Hereafter, hydrostatic eqilibrium will be understood to imply hydrostatic equilibrium of a fluid in the presence of a field of gravity of the earth (i.e., geo-hydrostatic equilibrium).

Consider a vertical column of fluid of height *z* - *h* and
cross sectional area *A*. We will consider the density of
the fluid as defined in the previous article is endowed
with the additional property that the integral

represents the weight of the vertical column of height
*z* - *h*. Under hydrostatic conditions, the net surface

force must balance the weight *W*, thus

If this equation is differentiated with respect to *z*
we obtain

which is the scalar form of the differential equation for hydrostatic equilibrium.

The complete vector equation can be obtained by a more general approach. The property (13) can be generalized in the form of the following vector equation

where is the total force exerted upon an
arbitrary volume of fluid *V* by the field of gravity.
Equation (16) has the advantage that is is independent
of the coordinate system chosen.

THe force acting on a small element of surface area
*dA* of the volume *V* is where
is the unit outward normal to the surface at the
point in question and *p* is the fluid pressure

at that point. The total surface force is therefore given by the surface integral

where *A* is the total surface area of the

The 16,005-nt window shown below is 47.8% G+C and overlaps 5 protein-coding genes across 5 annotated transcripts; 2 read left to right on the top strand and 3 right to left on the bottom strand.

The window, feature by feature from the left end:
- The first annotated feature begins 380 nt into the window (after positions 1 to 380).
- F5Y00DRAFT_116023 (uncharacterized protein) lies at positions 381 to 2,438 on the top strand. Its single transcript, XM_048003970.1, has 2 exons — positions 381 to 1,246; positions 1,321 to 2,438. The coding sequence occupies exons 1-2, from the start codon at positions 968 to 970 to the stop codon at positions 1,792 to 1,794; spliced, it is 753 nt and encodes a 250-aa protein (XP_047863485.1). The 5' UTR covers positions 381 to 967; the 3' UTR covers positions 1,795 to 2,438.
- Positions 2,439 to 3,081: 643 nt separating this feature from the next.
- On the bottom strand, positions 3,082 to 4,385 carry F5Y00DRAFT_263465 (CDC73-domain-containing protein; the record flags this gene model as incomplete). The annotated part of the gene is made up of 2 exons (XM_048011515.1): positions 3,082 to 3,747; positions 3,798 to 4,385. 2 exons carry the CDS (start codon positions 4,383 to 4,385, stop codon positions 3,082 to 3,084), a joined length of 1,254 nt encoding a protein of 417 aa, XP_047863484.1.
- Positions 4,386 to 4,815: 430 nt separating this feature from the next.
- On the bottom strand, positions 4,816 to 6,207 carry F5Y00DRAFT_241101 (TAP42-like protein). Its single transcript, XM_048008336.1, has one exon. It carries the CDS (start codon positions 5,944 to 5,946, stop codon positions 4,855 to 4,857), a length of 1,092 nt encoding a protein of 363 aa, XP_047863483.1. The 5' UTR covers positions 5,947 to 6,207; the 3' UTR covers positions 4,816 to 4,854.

arbitrary volume *V*.

The condition of hydrostatic balance can therefore be expressed by

.

In order to put this in differential form, we will make
use of a mathematical integral tranformation known as the
*theorem of Gauss*.
This theorem states that for any continuous position function
*f*

where is the unit outward normal at any point on the
surface *A*. Actually, it can be shown that the divergence
theorem (Eq. 154, Art. 1.071, p. 65) is a special case
of the theorem of Gauss.
*in general* is that the integrand vanish. Therefore

This is the complete statement of the hydrostatic equation in vector form.

If the above theorem is applied to the pressure function
*p*, Eq. (17) takes the form

However, since *V* is arbitrary, it follows that
the only way that Eq. 19 can be satisfied *in general*
is that the integrand vanish. Therefore

This is the complete statement of the hydrostatic equation in vector form.

Equation (20) implies several things:

- the magnitude of the pressure gradient is , hence
for a given interval of
*p*the spacing of isobaric surfaces is inversely proportial to and*g*; - the gradient of
*p*is in the direction of under perfect hydrostatic conditions, therefore the isobaric surfaces are perpendicular to and are therefore level surfaces; and - the surfaces of constant density (isopycnal surfaces) must be level in order that the isobaric surfaces by level.

If we let represent any differential change of position,
then the scalar products and
are equivalent to the total space
differentials *dp* and .
Consequently, the scalar product of on Eq. (21) leads to

However, since the isobaric surfaces must be level under hydrostatic
conditions, as implied by Eq. (20) or (21), it therefore follows
that *p* is a function of only, since the latter function defines
the level surfaces. Consequently, the left hand side of
Eq. (22) is a function only of and hence must
also be a function only of . Therefore the isopycnal surfaces
are level surfaces *under perfectly hydrostatic conditions*.

In summary, the orientation of the surfaces of *p*, , and
are identical under hydrostatic conditions and would form
approximately spheroidal surfaces on the earth under this
condition.

Mon Dec 1 08:50:29 CST 1997